3. Comparison: 384 individuals received no mobile credits.

The communications credits could be used to make a phone call, transfer airtime, visit the web, or access other social media services. The researchers partnered with a major local telecommunication company to directly deliver these credits to participants, starting with the first installment and lump sum delivery in October 2020 and second installment in November 2020

The researchers surveyed participants about borrowed airtime and digital loans taken out during the intervention, as well as their ability to make unexpected calls. They also measured mental health using a psychological scale to identify severe distress in participants; spending on food, utilities, personal care, education, health, and durables; and domestic violence using participants’ self-reports of whether they had been hit or threatened by their partner during the study period.  

Results and policy lessons

Overall, the mobile credit intervention increased the ability for individuals to meet unexpected communication needs and stay connected with others. This led to meaningful improvements in mental health and modest decreases to domestic violence but had no effect on overall spending on basic goods.

Mitigation of Communication Constraints: Individuals that received mobile credits were 37 percentage points (74 percent) less likely to be unable to make unexpected calls in the previous week relative to those in the comparison group. The intervention also allowed individuals that received credits to decrease the unexpected need to borrow airtime by 22 percentage points (78 percent) and the need to seek digital loans by 3.5 percentage points (44 percent), as compared to those that received no credits. These results were largely driven by the installment program, which had a significantly greater impact on mitigating communication constraints than the lump-sum credit.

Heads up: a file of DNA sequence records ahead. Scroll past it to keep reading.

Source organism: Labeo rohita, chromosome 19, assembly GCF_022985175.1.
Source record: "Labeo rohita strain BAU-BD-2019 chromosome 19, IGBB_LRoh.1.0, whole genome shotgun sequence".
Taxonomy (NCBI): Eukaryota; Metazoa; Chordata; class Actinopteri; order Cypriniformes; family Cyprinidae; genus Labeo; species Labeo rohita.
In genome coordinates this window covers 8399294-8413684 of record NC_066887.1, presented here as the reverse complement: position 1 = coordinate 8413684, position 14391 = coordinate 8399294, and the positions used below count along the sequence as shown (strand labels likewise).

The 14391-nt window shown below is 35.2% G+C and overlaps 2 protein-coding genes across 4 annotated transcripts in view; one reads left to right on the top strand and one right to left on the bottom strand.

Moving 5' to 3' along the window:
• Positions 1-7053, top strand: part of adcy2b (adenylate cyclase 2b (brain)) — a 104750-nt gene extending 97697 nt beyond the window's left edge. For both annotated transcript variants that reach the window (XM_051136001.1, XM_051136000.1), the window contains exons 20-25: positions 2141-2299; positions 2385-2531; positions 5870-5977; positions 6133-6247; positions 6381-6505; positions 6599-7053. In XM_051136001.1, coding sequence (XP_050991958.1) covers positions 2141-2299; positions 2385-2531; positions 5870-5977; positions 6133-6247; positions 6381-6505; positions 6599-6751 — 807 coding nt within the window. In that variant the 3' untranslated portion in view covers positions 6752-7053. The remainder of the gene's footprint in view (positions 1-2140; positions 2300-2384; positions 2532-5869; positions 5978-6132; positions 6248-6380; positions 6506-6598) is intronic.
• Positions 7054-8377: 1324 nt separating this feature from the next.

Mental Health: The mobile credit intervention reduced participants' mental distress on the psychological scale by 9.8 percent. Individuals who received the credits in installments were 24 percent less likely to suffer from severe mental distress relative to the comparison group. However, there was no effect on severe mental distress for those that received the credit in a lump sum. Individuals in the informal sector who received mobile credits experienced larger mental health improvements than those in the formal sector.

Domestic Violence: Individuals who received mobile credits in installments were 9.7 percent less likely to threaten their partners and 6.8 percent less likely to hit their partners relative to the comparison group, while the lump-sum distribution did not yield any changes in domestic violence indicators. Across both the installment and lump-sum strategies, the very poor experienced the largest reductions in domestic violence.

Individual Spending: While individuals who received mobile credits increased their spending slightly on durable items and utilities, there was no effect on overall spending compared to those who did not receive credits. This is likely because the small size of the mobile credit transfer was not large enough to make an impact on consumption. There was no difference in these effects between distribution methods. However, participants that received credits and were living in areas that were previously locked down were more likely to increase their total spending, particularly on utilities and durables. The authors suggest this reflects the ongoing economic hardship of the pandemic lockdowns.

The authors find that US$1 spent on this communication credit policy has the potential to deliver more than US$1 of benefit. This suggests a policy distributing free mobile credits to low-income citizens, particularly in installments, during an unexpected pandemic may be a cost-effective method to improve psychological well-being and reduce domestic violence.